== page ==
Imitate to Connect! Sparking Interactions with Young Autistic Children

By Lauren Lowry and Lesia Partyka
Hanen Certified SLPs and Clinical Staff Writers


When supporting the social communication skills of young autistic children, interaction always comes first! When you have back-and-forth interactions with your child, you have many opportunities to support their social communication skills while having fun together.

You may be wondering how you can join your child in their play and get an interaction started. Your child may have their own unique interests or enthusiasms and you may not be sure how to join them in these activities. You may have tried playing beside your child or talking about what they are doing but find you haven’t been able to get the interaction started. Imitating your child is a fun and easy way to join in their play.

The Power of Imitation

Throughout childhood, children learn a lot about communication by watching and imitating the people around them. But did you know a lot can happen if you imitate them? In fact, imitating your child can be one of the most powerful ways to get an interaction going with your child. Here are some tips for using the Imitate strategy from the Hanen More Than Words® Program that can help you spark an interaction between you and your child.

Three Steps to Imitate Your Child

1. Observe what your child is doing
Notice what your child is doing and what your child is interested in by observing them closely. Is your child moving their body? Doing an action with a toy or object? Making any sounds?

2. Copy what your child is doing

Do exactly what your child is doing. If your child is running back and forth and making the “ahh” sound, run beside them and make the “ahh” sound too. If your child is playing with a toy or object, get your own toy or object and copy your child’s actions. You need to have your own toys or objects when you are imitating your child. The toys or objects you imitate them with do not have to be the same but should be similar. Some children like to keep their toys as a “set” (i.e. all the cars as a “set” or a “whole”). If you notice your child isn’t pleased when you pick up another toy that looks the same, you can imitate with a similar looking toy that is not part of the “set”. For example, if your child is pushing a car down a ramp, you can pick up a block and push the block down the ramp.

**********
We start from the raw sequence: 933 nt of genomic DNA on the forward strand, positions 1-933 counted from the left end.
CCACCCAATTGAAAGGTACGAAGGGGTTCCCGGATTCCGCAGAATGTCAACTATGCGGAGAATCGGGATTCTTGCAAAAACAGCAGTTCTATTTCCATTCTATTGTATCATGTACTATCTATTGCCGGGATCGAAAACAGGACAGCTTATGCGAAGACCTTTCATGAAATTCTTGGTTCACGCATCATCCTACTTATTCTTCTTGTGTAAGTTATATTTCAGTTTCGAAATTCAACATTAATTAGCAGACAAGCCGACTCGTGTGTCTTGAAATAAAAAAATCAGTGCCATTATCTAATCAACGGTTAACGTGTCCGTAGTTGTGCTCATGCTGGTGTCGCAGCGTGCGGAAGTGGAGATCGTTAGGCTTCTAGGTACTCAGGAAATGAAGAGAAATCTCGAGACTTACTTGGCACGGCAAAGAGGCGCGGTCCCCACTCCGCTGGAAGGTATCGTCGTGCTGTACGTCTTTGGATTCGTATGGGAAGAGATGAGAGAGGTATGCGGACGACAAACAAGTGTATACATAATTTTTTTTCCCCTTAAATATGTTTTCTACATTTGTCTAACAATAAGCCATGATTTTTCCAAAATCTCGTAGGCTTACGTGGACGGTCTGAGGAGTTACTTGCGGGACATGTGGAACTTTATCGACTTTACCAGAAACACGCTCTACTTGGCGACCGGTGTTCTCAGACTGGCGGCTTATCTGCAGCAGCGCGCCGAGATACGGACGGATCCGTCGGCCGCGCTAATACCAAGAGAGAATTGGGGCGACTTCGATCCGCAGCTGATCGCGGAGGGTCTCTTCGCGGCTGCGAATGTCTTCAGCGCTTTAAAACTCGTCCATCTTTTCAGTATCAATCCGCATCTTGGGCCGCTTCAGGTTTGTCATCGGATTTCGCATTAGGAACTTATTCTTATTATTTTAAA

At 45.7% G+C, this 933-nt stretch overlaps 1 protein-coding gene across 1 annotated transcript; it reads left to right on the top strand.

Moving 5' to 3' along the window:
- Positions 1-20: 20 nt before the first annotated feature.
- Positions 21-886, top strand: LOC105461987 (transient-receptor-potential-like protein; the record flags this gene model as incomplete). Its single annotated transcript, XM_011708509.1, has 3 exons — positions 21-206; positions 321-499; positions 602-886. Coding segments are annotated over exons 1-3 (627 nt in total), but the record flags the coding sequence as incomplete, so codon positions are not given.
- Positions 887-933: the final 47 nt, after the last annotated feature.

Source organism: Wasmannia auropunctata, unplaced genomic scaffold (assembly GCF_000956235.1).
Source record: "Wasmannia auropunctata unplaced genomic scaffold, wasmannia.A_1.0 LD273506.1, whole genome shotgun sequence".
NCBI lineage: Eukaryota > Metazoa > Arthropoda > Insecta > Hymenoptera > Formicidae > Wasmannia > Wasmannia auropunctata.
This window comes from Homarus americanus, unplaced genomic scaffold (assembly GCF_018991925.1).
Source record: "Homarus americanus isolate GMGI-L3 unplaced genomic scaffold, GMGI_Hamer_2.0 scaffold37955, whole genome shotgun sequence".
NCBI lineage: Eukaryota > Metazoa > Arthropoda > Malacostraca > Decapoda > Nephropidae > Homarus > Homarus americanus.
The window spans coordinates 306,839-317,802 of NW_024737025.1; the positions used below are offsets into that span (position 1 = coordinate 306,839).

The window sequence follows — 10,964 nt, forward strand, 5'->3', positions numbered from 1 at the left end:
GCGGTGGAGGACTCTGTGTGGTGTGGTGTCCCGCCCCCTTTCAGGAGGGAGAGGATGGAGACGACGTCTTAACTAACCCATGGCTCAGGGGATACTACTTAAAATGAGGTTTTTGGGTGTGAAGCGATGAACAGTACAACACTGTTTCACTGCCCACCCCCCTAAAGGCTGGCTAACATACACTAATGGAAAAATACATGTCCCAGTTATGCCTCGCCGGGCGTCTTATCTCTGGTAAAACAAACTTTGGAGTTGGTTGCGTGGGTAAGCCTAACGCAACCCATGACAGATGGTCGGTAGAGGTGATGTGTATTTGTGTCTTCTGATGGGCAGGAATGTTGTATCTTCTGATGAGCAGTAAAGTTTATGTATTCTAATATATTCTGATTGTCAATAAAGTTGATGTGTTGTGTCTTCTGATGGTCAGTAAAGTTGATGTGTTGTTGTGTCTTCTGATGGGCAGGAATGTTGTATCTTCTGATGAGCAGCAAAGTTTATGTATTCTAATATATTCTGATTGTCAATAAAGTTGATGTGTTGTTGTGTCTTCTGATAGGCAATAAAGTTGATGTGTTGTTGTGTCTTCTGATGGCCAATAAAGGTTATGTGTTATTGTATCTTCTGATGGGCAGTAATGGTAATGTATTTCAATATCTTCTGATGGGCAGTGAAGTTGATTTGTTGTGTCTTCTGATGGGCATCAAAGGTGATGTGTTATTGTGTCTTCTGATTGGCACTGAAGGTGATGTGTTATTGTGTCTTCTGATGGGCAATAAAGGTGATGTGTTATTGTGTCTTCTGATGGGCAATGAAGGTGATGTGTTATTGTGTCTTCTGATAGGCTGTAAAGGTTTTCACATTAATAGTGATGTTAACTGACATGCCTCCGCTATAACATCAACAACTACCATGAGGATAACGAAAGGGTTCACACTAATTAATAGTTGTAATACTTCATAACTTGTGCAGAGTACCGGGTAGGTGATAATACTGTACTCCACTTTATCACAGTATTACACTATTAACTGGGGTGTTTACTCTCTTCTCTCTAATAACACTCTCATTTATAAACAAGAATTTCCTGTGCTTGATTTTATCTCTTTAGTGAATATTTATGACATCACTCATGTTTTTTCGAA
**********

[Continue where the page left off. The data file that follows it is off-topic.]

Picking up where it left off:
3. Watch and see how your child responds

As you copy your child, observe how they respond to you copying them. They might smile, quickly glance over to check out what you’re doing, or keep the game going by doing their action again. All of these are great signs because it means you’ve started an interaction! Keep imitating your child so that the interaction continues, with you and your child noticing each other’s actions.

You may get the interaction started quickly or it may take time.  If you are unable to get the interaction going, you can try to imitate your child in other activities to see if an interaction gets started when you imitate in a different activity. Sometimes children are used to adults changing their play, so it can take a bit of time for them to see that you are copying them and not trying to "take over" their play idea. Be patient.  It can take time to get the interaction started.

Once You Have the Interaction Going, Support Your Child to Imitate You!

If you get a back-and-forth interaction going by imitating your child, there is one more step you can try – You can add something new and related to the game. This creates an opportunity for your child to imitate a new action, sound, word, or play idea and keeps the interaction going even longer.

How to add something new and related to the game 

If your child is having fun and you have an interaction going, try adding something new to the copycat game. The new action should be related to what your child is already doing. For example, if your child is running back and forth saying “ahh”, you can keep running but add a different sound while you run like “eee”. Or you could try running in a different direction while you say “ahh”. If your child is pushing a car along the floor, you could add something new by pushing it up a ramp, or by bumping your car into your child’s car. You don’t want to change the nature of the game – your child is playing in a way that is fun for them, so the new action should be just as fun, and it should match their play idea.

After you’ve added a fun, new action to the game, stop and wait to see what your child does next. If your child doesn’t notice or doesn’t like the new action, go back to copying what your child is doing. But if your child notices the action and likes it, they might try to copy it. If they copy it, great! Keep imitating the new action back and forth. If your child goes back to their original action or does something different, copy that to keep the interaction going.

Having Fun Is What’s Most Important

The most important thing to remember is to have fun together and to keep the back-and forth-interaction going. Don’t introduce too many new ideas or change the game – stick with your child’s play idea and add a new action that is related to their idea. By joining in with your child in the way they like to play, you can support their social communication skills while having fun together!

For more ideas on using imitation to help build social communication skills,
take a look at our guidebook, More Than Words.

Browse all articles